Capitalization Rate Calculator

Capitalization Rate

It is basically a return on investment (ROI) for a property. The concept of capitalization rate gains its existence from the real estate business. The capitalization rate calculator calculates the yield on the investment in property in a particular period.

It assumes that the property is bought for cash only and no borrowings are made for such purpose and which makes it a bit impractical. And hence, it has an unleveraged effect on its calculation.

There is no ideal capitalization rate for evaluating profitability. However, the higher rate is better as it would help in recovering the cost faster.


The formula for calculating the capitalization rate is:

Capitalization Rate = Net Operating Income/Market Value of Asset

Here, net operating income includes only the income generated from such assets under the investment. It can be calculated by deducting operating expenses from gross income. The capitalization rate is expressed in percentage terms.

Capitalization Rate Calculator


About the Calculator

The following details will be entered into the capitalization rate calculator for a quick result.

Market Value of Asset

We consider the market value of assets prevailing in the market at the time of calculation instead of book value. However, one may take book value into account. But this book value may not be a feasible base for calculation if the asset’s ownership is by way of inheritance and not by purchase. Also, the value of assets in the real estate market keeps fluctuating. Therefore if the assets are purchased recently, or there is no major difference between the purchase price and market price, we may go ahead with book value. Otherwise, we should take the current market price of the property to take a realistic view of the capitalization rate and available opportunities.

Gross Income

Enter the amount of gross income. The income on the investment before paying any expenses is its gross income. Gross income means the total potential income; the asset is able to generate less any loss due to vacancy or non-clearance of payment.

Operating Expenses

Operating expenses include costs we incur to operate and maintain properties in order to earn income from them. It includes property taxes, maintenance fees, insurance premiums, etc. But, this does not take any financial charges into account (due to the assumption of no loan taken). Depreciation also does not form a part of it.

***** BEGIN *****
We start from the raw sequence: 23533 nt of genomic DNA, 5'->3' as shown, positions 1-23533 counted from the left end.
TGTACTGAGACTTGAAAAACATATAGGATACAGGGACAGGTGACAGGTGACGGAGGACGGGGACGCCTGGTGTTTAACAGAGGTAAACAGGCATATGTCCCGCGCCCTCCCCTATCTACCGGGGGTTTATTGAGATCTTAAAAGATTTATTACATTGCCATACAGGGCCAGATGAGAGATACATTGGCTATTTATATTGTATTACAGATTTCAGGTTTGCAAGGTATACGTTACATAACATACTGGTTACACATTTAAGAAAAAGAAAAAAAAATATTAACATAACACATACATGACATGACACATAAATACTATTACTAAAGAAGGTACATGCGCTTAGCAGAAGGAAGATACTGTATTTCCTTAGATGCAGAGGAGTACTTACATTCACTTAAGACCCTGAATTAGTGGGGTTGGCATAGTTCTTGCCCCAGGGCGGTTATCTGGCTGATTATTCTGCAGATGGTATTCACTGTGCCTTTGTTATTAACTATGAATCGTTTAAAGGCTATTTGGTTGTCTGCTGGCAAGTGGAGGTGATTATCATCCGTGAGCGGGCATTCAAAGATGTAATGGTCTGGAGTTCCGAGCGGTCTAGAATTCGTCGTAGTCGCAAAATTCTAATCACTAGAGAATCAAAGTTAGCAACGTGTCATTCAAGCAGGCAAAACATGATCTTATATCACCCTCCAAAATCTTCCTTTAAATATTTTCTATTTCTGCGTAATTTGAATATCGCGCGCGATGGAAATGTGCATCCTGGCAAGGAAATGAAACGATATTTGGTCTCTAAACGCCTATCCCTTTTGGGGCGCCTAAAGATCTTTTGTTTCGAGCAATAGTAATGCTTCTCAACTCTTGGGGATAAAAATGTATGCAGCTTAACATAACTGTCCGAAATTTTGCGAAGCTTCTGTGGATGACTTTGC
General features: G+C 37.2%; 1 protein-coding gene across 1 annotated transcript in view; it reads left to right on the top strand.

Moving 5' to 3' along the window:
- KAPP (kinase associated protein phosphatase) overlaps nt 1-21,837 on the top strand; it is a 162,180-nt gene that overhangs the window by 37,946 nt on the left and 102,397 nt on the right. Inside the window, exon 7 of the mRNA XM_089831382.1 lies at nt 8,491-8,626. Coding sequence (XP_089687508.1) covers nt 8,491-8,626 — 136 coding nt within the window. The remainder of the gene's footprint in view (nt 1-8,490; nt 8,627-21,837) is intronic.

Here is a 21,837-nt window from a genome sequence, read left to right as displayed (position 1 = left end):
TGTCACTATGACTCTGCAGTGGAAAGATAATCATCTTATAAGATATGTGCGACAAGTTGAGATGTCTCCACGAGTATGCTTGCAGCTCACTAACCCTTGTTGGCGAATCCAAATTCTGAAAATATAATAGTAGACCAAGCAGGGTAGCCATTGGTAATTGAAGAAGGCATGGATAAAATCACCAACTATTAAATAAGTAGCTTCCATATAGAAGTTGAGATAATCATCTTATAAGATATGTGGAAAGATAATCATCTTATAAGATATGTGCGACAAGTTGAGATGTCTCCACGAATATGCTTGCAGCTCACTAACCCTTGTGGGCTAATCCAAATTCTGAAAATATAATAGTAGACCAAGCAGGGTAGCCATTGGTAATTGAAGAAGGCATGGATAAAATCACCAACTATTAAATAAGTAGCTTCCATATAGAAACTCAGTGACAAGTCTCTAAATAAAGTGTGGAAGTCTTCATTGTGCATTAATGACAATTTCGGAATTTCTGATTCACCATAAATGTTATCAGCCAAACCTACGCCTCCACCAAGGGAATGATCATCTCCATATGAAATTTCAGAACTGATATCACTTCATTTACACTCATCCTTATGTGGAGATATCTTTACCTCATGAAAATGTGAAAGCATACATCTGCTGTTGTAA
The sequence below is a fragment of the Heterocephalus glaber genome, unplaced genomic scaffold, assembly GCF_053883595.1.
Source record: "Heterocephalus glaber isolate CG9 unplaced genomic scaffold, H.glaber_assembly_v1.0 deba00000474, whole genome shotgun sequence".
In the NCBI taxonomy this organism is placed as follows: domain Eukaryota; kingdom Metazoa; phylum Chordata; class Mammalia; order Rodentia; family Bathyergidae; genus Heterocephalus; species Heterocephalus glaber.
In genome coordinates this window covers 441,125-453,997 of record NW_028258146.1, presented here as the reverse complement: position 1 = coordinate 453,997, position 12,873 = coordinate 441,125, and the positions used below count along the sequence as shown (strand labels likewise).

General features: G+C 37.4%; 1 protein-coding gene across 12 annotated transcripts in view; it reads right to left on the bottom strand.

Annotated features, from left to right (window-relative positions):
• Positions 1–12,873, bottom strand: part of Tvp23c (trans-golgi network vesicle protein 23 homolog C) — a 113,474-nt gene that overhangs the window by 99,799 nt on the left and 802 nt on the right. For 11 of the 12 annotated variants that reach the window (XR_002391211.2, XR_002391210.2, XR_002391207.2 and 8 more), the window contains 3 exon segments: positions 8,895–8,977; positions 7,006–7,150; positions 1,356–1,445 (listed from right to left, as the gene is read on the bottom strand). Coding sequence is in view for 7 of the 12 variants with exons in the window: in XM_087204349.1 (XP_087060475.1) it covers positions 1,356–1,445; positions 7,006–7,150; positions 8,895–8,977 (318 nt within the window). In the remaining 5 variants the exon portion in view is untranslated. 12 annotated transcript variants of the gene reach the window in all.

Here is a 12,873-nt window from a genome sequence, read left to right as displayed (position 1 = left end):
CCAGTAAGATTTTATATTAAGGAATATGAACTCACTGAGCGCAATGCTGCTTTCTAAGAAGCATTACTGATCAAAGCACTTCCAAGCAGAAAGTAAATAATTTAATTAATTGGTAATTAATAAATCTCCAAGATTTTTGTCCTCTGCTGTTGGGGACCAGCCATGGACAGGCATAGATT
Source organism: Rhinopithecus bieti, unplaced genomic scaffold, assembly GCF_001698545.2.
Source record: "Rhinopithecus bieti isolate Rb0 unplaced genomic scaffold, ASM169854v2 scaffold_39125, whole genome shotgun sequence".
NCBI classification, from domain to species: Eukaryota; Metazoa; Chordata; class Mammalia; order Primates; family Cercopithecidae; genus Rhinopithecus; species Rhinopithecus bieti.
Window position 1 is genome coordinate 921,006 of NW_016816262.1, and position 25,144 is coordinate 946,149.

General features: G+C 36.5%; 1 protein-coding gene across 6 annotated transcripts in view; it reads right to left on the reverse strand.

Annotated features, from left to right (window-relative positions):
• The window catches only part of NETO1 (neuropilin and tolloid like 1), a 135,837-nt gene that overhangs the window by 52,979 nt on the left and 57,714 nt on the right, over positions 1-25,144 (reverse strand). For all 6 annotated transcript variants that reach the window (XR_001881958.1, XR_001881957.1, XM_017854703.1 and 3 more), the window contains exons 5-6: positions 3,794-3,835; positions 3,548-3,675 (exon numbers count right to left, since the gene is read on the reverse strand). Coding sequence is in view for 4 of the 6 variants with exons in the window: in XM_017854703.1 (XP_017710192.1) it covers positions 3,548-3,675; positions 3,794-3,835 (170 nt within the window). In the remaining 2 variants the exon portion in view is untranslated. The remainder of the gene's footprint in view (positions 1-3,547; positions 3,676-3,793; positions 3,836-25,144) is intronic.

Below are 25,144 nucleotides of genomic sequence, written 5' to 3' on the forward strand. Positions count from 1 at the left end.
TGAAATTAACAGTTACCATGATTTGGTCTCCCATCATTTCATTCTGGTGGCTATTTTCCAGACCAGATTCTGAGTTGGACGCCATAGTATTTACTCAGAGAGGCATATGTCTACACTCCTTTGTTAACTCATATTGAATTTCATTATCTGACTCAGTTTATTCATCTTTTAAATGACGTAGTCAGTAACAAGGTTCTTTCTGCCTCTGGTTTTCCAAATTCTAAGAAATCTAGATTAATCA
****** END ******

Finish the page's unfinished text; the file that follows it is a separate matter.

Assume that the gross income from a property is $80,000 (assuming 100% occupancy) and the operating expenses are $20,000. The market value of the property is $750,000.

Therefore, net operating income = $60,000 (i.e. $80,000 – $20,000)

Capitalization Rate = (60,000/750,000)*100 = 8%

Now, let us review these rates when the basic assumption with regard to various key factors varies. This will give us more clarity with regard to the likely changes and impact of each and every factor and its importance while making the return expectation.

  • Scenario I: There is 15% vacancy, i.e., the property occupancy is only 85% instead of 100%
    Now, the net operating income will be $48,000 (80,000 – 15% of 80,000 – 20,000).
    And, capitalization rate will be 6.4% (48,000/750,000)
  • Scenario II: Market value of the property decreases to $600,000
    Net operating income: $60,000
    Capitalization Rate: 10% (60,000/600,000)
  • Scenario III: Market value of the property increases to $800,000
    Net operating income will be same, that is, $60,000
    Capitalization Rate: 7.5% (60,000/800,000)
  • Scenario IV: Operating expenses increased by $25,000
    Net operating income: $35,000 (80,000 – 20,000 – 25,000)
    Capitalization Rate: 4.67% (35,000/750,000)

All these cases determine the risk in the real estate business. Variation in any one factor can make significant changes in the capitalization rate, which the investor aims to get.

Sanjay Borad

Sanjay Bulaki Borad

Sanjay Borad is the founder & CEO of eFinanceManagement. He is passionate about keeping and making things simple and easy. Running this blog since 2009 and trying to explain "Financial Management Concepts in Layman's Terms".

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